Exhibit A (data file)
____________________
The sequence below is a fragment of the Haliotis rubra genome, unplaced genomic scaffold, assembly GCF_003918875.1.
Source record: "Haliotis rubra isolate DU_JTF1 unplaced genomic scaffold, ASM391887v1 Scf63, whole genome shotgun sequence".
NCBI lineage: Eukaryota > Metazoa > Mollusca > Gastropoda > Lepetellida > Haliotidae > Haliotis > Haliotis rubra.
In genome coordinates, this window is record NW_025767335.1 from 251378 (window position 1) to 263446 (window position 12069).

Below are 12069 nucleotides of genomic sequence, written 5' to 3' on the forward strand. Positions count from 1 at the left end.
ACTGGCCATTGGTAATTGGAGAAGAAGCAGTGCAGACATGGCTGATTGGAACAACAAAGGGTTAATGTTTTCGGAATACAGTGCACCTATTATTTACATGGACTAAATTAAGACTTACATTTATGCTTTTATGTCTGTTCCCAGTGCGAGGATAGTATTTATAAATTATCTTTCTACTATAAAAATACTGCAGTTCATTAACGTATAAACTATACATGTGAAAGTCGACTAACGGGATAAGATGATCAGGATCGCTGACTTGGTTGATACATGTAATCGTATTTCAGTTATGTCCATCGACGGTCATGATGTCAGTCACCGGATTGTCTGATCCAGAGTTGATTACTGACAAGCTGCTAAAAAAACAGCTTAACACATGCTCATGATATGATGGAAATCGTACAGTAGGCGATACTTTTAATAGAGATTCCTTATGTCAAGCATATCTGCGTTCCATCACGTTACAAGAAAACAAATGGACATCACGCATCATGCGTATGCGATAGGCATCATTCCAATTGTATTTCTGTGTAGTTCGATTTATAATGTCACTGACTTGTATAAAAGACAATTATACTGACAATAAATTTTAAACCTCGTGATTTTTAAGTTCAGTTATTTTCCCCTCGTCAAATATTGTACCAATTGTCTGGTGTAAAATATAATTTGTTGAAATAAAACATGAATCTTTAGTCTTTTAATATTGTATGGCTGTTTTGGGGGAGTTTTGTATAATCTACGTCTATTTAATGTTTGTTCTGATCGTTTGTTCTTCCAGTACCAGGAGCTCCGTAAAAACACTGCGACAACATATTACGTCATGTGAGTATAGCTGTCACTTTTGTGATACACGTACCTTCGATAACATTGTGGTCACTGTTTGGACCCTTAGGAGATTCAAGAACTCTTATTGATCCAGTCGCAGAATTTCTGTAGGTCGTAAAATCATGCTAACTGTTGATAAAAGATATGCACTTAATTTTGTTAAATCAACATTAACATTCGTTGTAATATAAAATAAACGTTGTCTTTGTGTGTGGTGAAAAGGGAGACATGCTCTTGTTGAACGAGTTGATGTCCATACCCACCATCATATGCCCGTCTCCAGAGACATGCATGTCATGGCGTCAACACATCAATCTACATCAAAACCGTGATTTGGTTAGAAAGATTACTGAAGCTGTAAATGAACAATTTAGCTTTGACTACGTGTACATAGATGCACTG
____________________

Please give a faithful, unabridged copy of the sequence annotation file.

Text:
The sequence below is a fragment of the Haliotis rubra genome, unplaced genomic scaffold, assembly GCF_003918875.1.
Source record: "Haliotis rubra isolate DU_JTF1 unplaced genomic scaffold, ASM391887v1 Scf63, whole genome shotgun sequence".
NCBI lineage: Eukaryota > Metazoa > Mollusca > Gastropoda > Lepetellida > Haliotidae > Haliotis > Haliotis rubra.
In genome coordinates, this window is record NW_025767335.1 from 251378 (window position 1) to 263446 (window position 12069).

Below are 12069 nucleotides of genomic sequence, written 5' to 3' on the forward strand. Positions count from 1 at the left end.
ACTGGCCATTGGTAATTGGAGAAGAAGCAGTGCAGACATGGCTGATTGGAACAACAAAGGGTTAATGTTTTCGGAATACAGTGCACCTATTATTTACATGGACTAAATTAAGACTTACATTTATGCTTTTATGTCTGTTCCCAGTGCGAGGATAGTATTTATAAATTATCTTTCTACTATAAAAATACTGCAGTTCATTAACGTATAAACTATACATGTGAAAGTCGACTAACGGGATAAGATGATCAGGATCGCTGACTTGGTTGATACATGTAATCGTATTTCAGTTATGTCCATCGACGGTCATGATGTCAGTCACCGGATTGTCTGATCCAGAGTTGATTACTGACAAGCTGCTAAAAAAACAGCTTAACACATGCTCATGATATGATGGAAATCGTACAGTAGGCGATACTTTTAATAGAGATTCCTTATGTCAAGCATATCTGCGTTCCATCACGTTACAAGAAAACAAATGGACATCACGCATCATGCGTATGCGATAGGCATCATTCCAATTGTATTTCTGTGTAGTTCGATTTATAATGTCACTGACTTGTATAAAAGACAATTATACTGACAATAAATTTTAAACCTCGTGATTTTTAAGTTCAGTTATTTTCCCCTCGTCAAATATTGTACCAATTGTCTGGTGTAAAATATAATTTGTTGAAATAAAACATGAATCTTTAGTCTTTTAATATTGTATGGCTGTTTTGGGGGAGTTTTGTATAATCTACGTCTATTTAATGTTTGTTCTGATCGTTTGTTCTTCCAGTACCAGGAGCTCCGTAAAAACACTGCGACAACATATTACGTCATGTGAGTATAGCTGTCACTTTTGTGATACACGTACCTTCGATAACATTGTGGTCACTGTTTGGACCCTTAGGAGATTCAAGAACTCTTATTGATCCAGTCGCAGAATTTCTGTAGGTCGTAAAATCATGCTAACTGTTGATAAAAGATATGCACTTAATTTTGTTAAATCAACATTAACATTCGTTGTAATATAAAATAAACGTTGTCTTTGTGTGTGGTGAAAAGGGAGACATGCTCTTGTTGAACGAGTTGATGTCCATACCCACCATCATATGCCCGTCTCCAGAGACATGCATGTCATGGCGTCAACACATCAATCTACATCAAAACCGTGATTTGGTTAGAAAGATTACTGAAGCTGTAAATGAACAATTTAGCTTTGACTACGTGTACATAGATGCACTG